Finding the niche
Generally, only the largest companies can hope to meet the needs of an entire market. For most small to medium-sized businesses, a key factor in business success is finding niches in the market, and exploiting them by offering specialised products or services to specific groups of customers.
Researching the market
Careful study of the market will almost certainly unearth opportunities for products or services that you are well-equipped to provide. The first step is to conduct research into existing companies in your field, with a view to understanding the areas in which your competitors are already well-established. You might use this information to create a table and help you visualise the gaps in the market where you'll meet the least direct competition.
Areas of differentiation
Here are some of the factors to consider:
- Your company ethos and image. What message do you promote to your customers? Are you the small and friendly face of local business, or the fast-moving, forward-thinking organisation at the cutting edge? Writing a mission statement can help you to focus on your ethos and image.
- Quality of product or service. Do you offer the highest quality product for the top end of the market, or are you going for 'value for money' and a wider appeal? In what ways is your product or service superior to its competitors?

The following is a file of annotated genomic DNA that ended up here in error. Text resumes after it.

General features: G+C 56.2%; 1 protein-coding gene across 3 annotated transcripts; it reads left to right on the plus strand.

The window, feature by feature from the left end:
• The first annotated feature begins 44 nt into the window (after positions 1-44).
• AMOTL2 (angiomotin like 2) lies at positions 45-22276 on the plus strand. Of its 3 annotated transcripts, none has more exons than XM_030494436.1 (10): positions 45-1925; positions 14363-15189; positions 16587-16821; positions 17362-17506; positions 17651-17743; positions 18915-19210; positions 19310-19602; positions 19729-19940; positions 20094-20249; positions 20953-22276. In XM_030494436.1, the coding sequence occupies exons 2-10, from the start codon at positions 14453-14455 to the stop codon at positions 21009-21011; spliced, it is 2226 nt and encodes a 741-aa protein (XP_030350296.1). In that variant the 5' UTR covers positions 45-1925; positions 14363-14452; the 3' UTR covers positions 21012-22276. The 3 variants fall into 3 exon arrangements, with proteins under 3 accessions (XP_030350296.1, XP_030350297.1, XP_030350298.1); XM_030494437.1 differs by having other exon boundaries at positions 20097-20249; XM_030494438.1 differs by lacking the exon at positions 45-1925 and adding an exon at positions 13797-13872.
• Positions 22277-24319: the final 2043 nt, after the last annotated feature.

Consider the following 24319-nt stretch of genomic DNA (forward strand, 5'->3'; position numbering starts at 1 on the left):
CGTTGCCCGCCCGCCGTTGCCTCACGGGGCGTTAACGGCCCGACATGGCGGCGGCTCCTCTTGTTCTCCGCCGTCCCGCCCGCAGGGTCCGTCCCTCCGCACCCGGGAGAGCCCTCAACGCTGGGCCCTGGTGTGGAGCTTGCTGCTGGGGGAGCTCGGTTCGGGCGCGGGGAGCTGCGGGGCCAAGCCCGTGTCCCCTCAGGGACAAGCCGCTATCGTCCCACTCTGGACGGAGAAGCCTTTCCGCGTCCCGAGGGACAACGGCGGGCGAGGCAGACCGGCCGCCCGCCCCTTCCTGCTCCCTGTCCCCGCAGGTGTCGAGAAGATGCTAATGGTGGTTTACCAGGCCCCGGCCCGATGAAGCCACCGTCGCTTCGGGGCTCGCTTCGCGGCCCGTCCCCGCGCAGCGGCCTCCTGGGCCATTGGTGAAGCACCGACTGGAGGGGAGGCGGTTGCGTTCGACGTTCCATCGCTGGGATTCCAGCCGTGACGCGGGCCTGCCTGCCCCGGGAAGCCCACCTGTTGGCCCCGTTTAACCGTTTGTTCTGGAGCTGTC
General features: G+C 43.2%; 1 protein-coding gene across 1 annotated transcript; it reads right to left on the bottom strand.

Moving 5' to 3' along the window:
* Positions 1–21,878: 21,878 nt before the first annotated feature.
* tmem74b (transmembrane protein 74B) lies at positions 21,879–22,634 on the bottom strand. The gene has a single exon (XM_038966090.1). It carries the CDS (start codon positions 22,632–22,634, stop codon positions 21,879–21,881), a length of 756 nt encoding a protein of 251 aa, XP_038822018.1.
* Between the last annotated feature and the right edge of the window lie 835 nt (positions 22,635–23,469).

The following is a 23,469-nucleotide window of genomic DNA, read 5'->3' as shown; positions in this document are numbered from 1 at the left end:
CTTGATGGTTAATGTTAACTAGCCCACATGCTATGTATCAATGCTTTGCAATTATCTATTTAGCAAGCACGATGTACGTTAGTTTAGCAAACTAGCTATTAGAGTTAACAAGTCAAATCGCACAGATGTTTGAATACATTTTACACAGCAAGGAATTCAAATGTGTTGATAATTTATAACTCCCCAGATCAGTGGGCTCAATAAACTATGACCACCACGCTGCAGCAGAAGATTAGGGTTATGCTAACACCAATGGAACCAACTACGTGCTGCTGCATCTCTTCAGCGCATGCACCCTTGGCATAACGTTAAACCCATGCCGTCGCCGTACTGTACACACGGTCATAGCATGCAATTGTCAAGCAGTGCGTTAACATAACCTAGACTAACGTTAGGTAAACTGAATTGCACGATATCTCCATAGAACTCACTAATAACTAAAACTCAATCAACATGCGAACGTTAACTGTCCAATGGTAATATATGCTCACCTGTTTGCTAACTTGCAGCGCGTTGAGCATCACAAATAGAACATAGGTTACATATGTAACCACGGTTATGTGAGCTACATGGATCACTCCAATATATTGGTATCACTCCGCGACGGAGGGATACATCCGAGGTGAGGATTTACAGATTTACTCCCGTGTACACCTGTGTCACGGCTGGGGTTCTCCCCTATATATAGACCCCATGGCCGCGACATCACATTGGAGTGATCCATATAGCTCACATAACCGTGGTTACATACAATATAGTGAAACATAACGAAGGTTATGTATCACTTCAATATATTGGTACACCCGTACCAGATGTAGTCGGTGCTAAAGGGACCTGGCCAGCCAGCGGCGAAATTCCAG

- Pricing strategy. Are you aiming to undercut the competition, or do you attempt to attract the more 'discerning' customer?
- Customer service. Why should customers prefer to deal with your company? Do you offer better customer care, including aftercare, or a more efficient ordering system - perhaps online?
- Geography. Are you effectively targeting a particular area with specific local issues, or conversely, should you be expanding into areas not covered by competitors?
- Incentives. Do you offer finance packages, credit deals or guarantees that set you apart?
It is important to avoid complacency about exploiting niche markets. Continue to monitor your customers' needs - perhaps with regular questionnaires - and analyse your customers to spot further opportunities for profitable specialisation.
A good database will allow you to analyse your market information and help you spot patterns that you might otherwise overlook. For example, do customers in certain geographic areas consistently purchase expensive, top-end products. If so, you might want to tailor your marketing strategy and concentrate your customer care resources accordingly.